Ten Years Later NASA’s Opportunity Rover is Still Going Strong

Image Credit: NASA/JPL-Caltech/Cornell Univ./Arizona State Univ

While the flashy new Curiosity rover is celebrating the completion of its first full Martian year,  the much smaller but remarkably resilient Opportunity rover is still going strong in its 10th (Earth) year on Mars.  And as JPL reports, perched on the rim of the Endeavour crater and scoured by winter winds, Opportunity’s solar panel’s are the cleanest they have been in years, generating sufficient power to allow the rover to work through the night.  And it is still doing great science.

Working in  concert with data derived from the Mars Reconnaissance Orbiter, Opportunity is investigating a deposit of a 240 meter aluminum bearing mineral called montmorillonite, bound with hydrogen and in a type of clay.

Combined with previous evidence from iron bearing clay found to the north, it paints a picture of a local Martian environment heavily influenced by water, one which may have been conducive to microbial life.

Even if that was not the case, the ongoing discovery of useful mineral deposits could also be taken as a reassuring sign that once humans finally make it to the Red Planet, the core materials necessary to build a sustainable civilization are there, provided we know where to look.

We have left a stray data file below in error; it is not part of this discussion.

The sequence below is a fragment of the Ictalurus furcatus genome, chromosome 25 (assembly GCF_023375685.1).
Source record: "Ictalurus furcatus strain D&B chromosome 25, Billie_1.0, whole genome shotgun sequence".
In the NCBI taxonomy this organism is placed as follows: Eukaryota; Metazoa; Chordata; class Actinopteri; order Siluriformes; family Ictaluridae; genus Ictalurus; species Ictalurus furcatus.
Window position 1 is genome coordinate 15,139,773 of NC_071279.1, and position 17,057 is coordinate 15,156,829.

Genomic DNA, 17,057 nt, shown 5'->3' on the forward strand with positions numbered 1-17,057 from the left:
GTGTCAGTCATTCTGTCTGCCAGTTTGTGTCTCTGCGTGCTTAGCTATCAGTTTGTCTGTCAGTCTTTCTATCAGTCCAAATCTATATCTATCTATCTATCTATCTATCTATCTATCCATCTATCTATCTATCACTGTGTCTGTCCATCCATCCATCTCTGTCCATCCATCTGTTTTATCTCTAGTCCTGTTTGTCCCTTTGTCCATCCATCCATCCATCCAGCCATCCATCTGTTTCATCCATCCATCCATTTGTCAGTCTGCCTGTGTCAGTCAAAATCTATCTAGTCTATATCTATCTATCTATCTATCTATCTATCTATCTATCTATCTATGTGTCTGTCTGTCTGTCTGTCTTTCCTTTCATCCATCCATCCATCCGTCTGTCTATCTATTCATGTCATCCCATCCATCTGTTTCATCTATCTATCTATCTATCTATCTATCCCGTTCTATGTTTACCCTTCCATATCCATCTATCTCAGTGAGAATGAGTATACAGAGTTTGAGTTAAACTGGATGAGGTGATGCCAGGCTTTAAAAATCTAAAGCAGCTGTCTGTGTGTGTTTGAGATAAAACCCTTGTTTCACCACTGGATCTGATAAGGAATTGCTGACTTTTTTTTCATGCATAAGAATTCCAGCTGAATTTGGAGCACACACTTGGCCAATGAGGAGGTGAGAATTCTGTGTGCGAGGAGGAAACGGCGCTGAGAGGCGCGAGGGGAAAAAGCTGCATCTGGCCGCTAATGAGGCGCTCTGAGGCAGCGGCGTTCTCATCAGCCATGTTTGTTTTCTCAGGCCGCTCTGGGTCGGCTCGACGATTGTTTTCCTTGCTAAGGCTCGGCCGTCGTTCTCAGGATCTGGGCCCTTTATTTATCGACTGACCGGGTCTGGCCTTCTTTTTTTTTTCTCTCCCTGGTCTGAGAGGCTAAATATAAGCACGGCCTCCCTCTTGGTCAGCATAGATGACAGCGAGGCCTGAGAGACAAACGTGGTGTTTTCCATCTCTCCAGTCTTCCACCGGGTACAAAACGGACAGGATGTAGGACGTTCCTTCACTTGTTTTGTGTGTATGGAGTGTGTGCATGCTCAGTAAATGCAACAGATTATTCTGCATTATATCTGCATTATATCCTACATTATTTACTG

There is also another point worth considering, and that is the unusually long life of the twin rovers, Spirit (which ceased operations in 2010) and Opportunity.  One of the many “Dragons of Mars” put forward by some in the hand-wringing, study the problem forever crowd concerns a reliance on solar power. The fear is that solar panels just won’t last long enough in the harsh Martian environment, and will inevitably be degraded by the ubiquitous dust.

To some extent, that is no doubt accurate. At the same time however, the remarkable longevity of the twin Mars rovers suggests that even at this early hour, we (at least those at JPL) are already pretty good at designing equipment which can work for many years in that same environment.

Posted in: Mars

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